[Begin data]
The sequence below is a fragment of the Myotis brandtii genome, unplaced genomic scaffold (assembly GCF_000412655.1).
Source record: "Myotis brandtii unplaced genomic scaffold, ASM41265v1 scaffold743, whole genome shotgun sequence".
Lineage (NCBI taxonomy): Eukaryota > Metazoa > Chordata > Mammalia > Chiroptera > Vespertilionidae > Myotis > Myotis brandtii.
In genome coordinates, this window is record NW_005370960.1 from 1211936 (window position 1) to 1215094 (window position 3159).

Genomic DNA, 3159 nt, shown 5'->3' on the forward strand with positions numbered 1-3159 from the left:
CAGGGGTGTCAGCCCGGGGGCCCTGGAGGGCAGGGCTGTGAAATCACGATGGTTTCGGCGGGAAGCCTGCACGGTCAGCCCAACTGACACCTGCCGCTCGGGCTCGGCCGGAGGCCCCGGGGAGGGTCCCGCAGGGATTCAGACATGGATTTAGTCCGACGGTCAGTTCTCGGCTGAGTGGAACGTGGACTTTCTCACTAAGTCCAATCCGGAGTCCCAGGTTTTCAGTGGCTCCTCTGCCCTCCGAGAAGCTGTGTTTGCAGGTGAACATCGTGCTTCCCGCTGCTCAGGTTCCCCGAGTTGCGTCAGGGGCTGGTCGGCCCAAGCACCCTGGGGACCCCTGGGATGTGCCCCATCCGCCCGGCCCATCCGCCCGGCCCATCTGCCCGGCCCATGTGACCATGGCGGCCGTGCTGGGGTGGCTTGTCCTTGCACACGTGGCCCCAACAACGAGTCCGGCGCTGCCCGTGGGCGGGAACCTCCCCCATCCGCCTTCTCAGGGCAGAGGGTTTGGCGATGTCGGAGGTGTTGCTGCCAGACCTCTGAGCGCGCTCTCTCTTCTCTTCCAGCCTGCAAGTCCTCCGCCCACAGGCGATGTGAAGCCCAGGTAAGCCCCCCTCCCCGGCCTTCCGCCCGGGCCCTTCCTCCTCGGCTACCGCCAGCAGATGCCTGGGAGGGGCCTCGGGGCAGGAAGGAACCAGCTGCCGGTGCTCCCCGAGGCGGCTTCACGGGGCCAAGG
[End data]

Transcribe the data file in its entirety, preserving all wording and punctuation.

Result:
The sequence below is a fragment of the Myotis brandtii genome, unplaced genomic scaffold (assembly GCF_000412655.1).
Source record: "Myotis brandtii unplaced genomic scaffold, ASM41265v1 scaffold743, whole genome shotgun sequence".
Lineage (NCBI taxonomy): Eukaryota > Metazoa > Chordata > Mammalia > Chiroptera > Vespertilionidae > Myotis > Myotis brandtii.
In genome coordinates, this window is record NW_005370960.1 from 1211936 (window position 1) to 1215094 (window position 3159).

Genomic DNA, 3159 nt, shown 5'->3' on the forward strand with positions numbered 1-3159 from the left:
CAGGGGTGTCAGCCCGGGGGCCCTGGAGGGCAGGGCTGTGAAATCACGATGGTTTCGGCGGGAAGCCTGCACGGTCAGCCCAACTGACACCTGCCGCTCGGGCTCGGCCGGAGGCCCCGGGGAGGGTCCCGCAGGGATTCAGACATGGATTTAGTCCGACGGTCAGTTCTCGGCTGAGTGGAACGTGGACTTTCTCACTAAGTCCAATCCGGAGTCCCAGGTTTTCAGTGGCTCCTCTGCCCTCCGAGAAGCTGTGTTTGCAGGTGAACATCGTGCTTCCCGCTGCTCAGGTTCCCCGAGTTGCGTCAGGGGCTGGTCGGCCCAAGCACCCTGGGGACCCCTGGGATGTGCCCCATCCGCCCGGCCCATCCGCCCGGCCCATCTGCCCGGCCCATGTGACCATGGCGGCCGTGCTGGGGTGGCTTGTCCTTGCACACGTGGCCCCAACAACGAGTCCGGCGCTGCCCGTGGGCGGGAACCTCCCCCATCCGCCTTCTCAGGGCAGAGGGTTTGGCGATGTCGGAGGTGTTGCTGCCAGACCTCTGAGCGCGCTCTCTCTTCTCTTCCAGCCTGCAAGTCCTCCGCCCACAGGCGATGTGAAGCCCAGGTAAGCCCCCCTCCCCGGCCTTCCGCCCGGGCCCTTCCTCCTCGGCTACCGCCAGCAGATGCCTGGGAGGGGCCTCGGGGCAGGAAGGAACCAGCTGCCGGTGCTCCCCGAGGCGGCTTCACGGGGCCAAGG